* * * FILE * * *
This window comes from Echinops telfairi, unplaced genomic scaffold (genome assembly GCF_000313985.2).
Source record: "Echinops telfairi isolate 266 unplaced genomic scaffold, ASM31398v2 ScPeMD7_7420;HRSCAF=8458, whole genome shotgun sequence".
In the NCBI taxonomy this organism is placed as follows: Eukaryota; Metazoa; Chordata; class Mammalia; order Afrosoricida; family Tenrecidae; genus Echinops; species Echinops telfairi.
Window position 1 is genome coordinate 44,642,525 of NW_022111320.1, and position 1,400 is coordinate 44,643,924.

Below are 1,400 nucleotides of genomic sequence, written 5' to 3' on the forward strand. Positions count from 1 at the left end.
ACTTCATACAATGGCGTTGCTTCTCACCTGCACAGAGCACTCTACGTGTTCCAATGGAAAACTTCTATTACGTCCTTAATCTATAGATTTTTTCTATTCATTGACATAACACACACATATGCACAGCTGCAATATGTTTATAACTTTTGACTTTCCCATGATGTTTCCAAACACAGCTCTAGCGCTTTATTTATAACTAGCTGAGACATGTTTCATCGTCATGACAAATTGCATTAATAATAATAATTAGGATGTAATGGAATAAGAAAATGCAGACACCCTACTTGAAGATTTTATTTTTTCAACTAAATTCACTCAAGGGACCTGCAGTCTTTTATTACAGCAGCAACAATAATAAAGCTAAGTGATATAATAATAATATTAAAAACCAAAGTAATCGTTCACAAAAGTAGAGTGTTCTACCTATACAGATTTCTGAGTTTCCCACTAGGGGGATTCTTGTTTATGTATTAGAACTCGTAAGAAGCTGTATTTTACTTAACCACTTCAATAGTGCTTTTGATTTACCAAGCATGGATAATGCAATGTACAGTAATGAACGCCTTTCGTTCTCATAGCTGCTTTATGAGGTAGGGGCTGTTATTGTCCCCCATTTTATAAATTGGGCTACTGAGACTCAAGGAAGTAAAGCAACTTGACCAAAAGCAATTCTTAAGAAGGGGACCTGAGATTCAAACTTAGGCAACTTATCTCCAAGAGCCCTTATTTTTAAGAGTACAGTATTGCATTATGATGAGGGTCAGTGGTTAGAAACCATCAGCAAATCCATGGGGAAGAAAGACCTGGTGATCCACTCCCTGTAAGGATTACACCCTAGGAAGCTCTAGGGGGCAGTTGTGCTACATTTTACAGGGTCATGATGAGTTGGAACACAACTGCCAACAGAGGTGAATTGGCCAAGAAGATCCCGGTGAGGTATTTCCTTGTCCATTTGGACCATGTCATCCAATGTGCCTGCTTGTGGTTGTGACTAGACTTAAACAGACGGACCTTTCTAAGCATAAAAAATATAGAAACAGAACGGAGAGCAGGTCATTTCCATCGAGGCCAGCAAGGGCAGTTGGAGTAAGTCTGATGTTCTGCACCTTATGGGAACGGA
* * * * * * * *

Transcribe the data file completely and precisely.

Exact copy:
This window comes from Echinops telfairi, unplaced genomic scaffold (genome assembly GCF_000313985.2).
Source record: "Echinops telfairi isolate 266 unplaced genomic scaffold, ASM31398v2 ScPeMD7_7420;HRSCAF=8458, whole genome shotgun sequence".
In the NCBI taxonomy this organism is placed as follows: Eukaryota; Metazoa; Chordata; class Mammalia; order Afrosoricida; family Tenrecidae; genus Echinops; species Echinops telfairi.
Window position 1 is genome coordinate 44,642,525 of NW_022111320.1, and position 1,400 is coordinate 44,643,924.

Below are 1,400 nucleotides of genomic sequence, written 5' to 3' on the forward strand. Positions count from 1 at the left end.
ACTTCATACAATGGCGTTGCTTCTCACCTGCACAGAGCACTCTACGTGTTCCAATGGAAAACTTCTATTACGTCCTTAATCTATAGATTTTTTCTATTCATTGACATAACACACACATATGCACAGCTGCAATATGTTTATAACTTTTGACTTTCCCATGATGTTTCCAAACACAGCTCTAGCGCTTTATTTATAACTAGCTGAGACATGTTTCATCGTCATGACAAATTGCATTAATAATAATAATTAGGATGTAATGGAATAAGAAAATGCAGACACCCTACTTGAAGATTTTATTTTTTCAACTAAATTCACTCAAGGGACCTGCAGTCTTTTATTACAGCAGCAACAATAATAAAGCTAAGTGATATAATAATAATATTAAAAACCAAAGTAATCGTTCACAAAAGTAGAGTGTTCTACCTATACAGATTTCTGAGTTTCCCACTAGGGGGATTCTTGTTTATGTATTAGAACTCGTAAGAAGCTGTATTTTACTTAACCACTTCAATAGTGCTTTTGATTTACCAAGCATGGATAATGCAATGTACAGTAATGAACGCCTTTCGTTCTCATAGCTGCTTTATGAGGTAGGGGCTGTTATTGTCCCCCATTTTATAAATTGGGCTACTGAGACTCAAGGAAGTAAAGCAACTTGACCAAAAGCAATTCTTAAGAAGGGGACCTGAGATTCAAACTTAGGCAACTTATCTCCAAGAGCCCTTATTTTTAAGAGTACAGTATTGCATTATGATGAGGGTCAGTGGTTAGAAACCATCAGCAAATCCATGGGGAAGAAAGACCTGGTGATCCACTCCCTGTAAGGATTACACCCTAGGAAGCTCTAGGGGGCAGTTGTGCTACATTTTACAGGGTCATGATGAGTTGGAACACAACTGCCAACAGAGGTGAATTGGCCAAGAAGATCCCGGTGAGGTATTTCCTTGTCCATTTGGACCATGTCATCCAATGTGCCTGCTTGTGGTTGTGACTAGACTTAAACAGACGGACCTTTCTAAGCATAAAAAATATAGAAACAGAACGGAGAGCAGGTCATTTCCATCGAGGCCAGCAAGGGCAGTTGGAGTAAGTCTGATGTTCTGCACCTTATGGGAACGGA